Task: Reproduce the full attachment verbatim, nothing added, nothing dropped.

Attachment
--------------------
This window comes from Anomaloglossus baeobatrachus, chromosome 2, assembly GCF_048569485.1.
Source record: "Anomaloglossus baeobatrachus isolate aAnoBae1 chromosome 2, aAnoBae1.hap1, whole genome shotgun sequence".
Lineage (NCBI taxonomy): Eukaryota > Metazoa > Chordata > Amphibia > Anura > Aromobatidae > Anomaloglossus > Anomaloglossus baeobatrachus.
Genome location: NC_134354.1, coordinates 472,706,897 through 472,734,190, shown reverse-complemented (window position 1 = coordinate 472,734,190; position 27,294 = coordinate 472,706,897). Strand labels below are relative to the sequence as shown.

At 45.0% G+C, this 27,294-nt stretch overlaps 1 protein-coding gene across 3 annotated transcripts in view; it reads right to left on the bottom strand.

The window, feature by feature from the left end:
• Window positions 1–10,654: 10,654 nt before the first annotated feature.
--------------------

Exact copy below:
This window comes from Anomaloglossus baeobatrachus, chromosome 2, assembly GCF_048569485.1.
Source record: "Anomaloglossus baeobatrachus isolate aAnoBae1 chromosome 2, aAnoBae1.hap1, whole genome shotgun sequence".
Lineage (NCBI taxonomy): Eukaryota > Metazoa > Chordata > Amphibia > Anura > Aromobatidae > Anomaloglossus > Anomaloglossus baeobatrachus.
Genome location: NC_134354.1, coordinates 472,706,897 through 472,734,190, shown reverse-complemented (window position 1 = coordinate 472,734,190; position 27,294 = coordinate 472,706,897). Strand labels below are relative to the sequence as shown.

At 45.0% G+C, this 27,294-nt stretch overlaps 1 protein-coding gene across 3 annotated transcripts in view; it reads right to left on the bottom strand.

The window, feature by feature from the left end:
• Window positions 1–10,654: 10,654 nt before the first annotated feature.